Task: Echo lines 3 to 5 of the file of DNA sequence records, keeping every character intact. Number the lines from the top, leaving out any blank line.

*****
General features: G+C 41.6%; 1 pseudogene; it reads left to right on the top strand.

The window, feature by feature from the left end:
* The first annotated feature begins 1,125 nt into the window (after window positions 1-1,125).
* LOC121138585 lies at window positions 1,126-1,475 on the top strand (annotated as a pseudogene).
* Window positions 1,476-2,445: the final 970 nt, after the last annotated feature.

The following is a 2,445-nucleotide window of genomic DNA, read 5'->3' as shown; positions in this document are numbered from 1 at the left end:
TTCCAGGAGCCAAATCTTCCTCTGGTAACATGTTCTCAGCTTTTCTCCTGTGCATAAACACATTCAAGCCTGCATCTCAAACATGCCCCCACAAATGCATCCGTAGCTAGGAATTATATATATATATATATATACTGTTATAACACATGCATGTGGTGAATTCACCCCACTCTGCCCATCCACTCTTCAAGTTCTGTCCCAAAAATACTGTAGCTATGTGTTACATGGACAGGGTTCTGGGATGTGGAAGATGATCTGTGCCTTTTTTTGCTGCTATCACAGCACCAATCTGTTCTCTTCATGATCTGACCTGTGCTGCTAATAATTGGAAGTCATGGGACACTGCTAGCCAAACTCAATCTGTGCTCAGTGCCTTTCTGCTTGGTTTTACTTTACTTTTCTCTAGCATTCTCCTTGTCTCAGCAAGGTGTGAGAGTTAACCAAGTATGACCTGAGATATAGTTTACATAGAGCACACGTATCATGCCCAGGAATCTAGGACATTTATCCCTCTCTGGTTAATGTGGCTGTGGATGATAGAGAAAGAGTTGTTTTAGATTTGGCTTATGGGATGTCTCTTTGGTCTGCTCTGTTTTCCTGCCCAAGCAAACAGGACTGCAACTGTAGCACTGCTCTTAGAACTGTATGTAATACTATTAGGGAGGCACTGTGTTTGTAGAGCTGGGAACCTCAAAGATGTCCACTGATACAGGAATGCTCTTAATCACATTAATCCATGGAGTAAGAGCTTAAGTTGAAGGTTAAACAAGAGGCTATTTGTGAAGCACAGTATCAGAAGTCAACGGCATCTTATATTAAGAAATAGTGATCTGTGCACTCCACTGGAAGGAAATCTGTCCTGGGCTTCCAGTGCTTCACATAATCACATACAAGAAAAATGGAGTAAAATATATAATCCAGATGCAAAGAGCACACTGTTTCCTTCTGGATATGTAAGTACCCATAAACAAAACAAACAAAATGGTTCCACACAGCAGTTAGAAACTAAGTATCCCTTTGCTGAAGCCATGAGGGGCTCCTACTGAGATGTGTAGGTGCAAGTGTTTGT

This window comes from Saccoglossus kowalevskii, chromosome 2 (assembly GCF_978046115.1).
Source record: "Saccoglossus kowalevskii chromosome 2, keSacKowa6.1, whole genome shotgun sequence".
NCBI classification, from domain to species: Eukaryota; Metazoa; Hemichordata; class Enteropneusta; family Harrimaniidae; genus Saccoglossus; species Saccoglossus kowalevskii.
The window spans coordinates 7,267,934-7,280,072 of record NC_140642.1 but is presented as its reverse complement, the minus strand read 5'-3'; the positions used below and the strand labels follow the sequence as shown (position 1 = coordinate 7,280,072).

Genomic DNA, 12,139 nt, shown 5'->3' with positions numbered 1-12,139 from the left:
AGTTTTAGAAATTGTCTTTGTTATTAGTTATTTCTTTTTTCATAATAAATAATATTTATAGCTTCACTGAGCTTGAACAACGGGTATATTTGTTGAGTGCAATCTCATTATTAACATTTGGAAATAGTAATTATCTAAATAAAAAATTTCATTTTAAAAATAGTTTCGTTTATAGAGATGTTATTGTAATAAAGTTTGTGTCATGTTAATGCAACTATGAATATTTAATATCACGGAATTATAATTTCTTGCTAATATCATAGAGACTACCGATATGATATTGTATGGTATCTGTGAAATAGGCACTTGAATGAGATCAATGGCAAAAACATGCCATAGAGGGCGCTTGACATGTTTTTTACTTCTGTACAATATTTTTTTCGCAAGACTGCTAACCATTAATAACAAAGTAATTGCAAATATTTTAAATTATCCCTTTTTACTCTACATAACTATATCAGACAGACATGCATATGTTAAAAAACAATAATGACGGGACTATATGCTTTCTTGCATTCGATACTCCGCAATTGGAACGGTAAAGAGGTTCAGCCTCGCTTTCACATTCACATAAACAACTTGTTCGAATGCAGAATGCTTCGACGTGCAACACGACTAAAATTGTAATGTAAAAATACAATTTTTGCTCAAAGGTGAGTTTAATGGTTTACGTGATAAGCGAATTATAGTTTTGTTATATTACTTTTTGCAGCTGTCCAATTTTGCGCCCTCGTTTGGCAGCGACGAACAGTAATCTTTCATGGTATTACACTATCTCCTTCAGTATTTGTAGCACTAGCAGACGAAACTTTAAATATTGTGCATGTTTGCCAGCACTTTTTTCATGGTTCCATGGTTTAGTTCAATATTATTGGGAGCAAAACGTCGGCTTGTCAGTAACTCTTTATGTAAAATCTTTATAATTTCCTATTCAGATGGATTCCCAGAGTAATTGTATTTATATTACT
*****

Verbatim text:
* The first annotated feature begins 1,125 nt into the window (after window positions 1-1,125).
* LOC121138585 lies at window positions 1,126-1,475 on the top strand (annotated as a pseudogene).
* Window positions 1,476-2,445: the final 970 nt, after the last annotated feature.